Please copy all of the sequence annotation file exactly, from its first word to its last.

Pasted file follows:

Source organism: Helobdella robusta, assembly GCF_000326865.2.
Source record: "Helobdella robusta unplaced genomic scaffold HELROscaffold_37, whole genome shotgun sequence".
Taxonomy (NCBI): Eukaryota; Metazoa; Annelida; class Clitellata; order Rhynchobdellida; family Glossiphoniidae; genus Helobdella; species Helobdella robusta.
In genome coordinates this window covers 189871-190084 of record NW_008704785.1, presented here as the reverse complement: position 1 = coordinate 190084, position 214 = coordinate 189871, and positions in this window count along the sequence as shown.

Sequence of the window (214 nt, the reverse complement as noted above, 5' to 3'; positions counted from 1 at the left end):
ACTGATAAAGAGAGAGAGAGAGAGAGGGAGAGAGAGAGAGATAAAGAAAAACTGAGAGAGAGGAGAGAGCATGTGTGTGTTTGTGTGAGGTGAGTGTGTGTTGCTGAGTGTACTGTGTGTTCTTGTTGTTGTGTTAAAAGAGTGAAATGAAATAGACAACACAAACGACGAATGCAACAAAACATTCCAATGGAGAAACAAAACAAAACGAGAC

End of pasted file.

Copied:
Source organism: Helobdella robusta, assembly GCF_000326865.2.
Source record: "Helobdella robusta unplaced genomic scaffold HELROscaffold_37, whole genome shotgun sequence".
Taxonomy (NCBI): Eukaryota; Metazoa; Annelida; class Clitellata; order Rhynchobdellida; family Glossiphoniidae; genus Helobdella; species Helobdella robusta.
In genome coordinates this window covers 189871-190084 of record NW_008704785.1, presented here as the reverse complement: position 1 = coordinate 190084, position 214 = coordinate 189871, and positions in this window count along the sequence as shown.

Sequence of the window (214 nt, the reverse complement as noted above, 5' to 3'; positions counted from 1 at the left end):
ACTGATAAAGAGAGAGAGAGAGAGAGGGAGAGAGAGAGAGATAAAGAAAAACTGAGAGAGAGGAGAGAGCATGTGTGTGTTTGTGTGAGGTGAGTGTGTGTTGCTGAGTGTACTGTGTGTTCTTGTTGTTGTGTTAAAAGAGTGAAATGAAATAGACAACACAAACGACGAATGCAACAAAACATTCCAATGGAGAAACAAAACAAAACGAGAC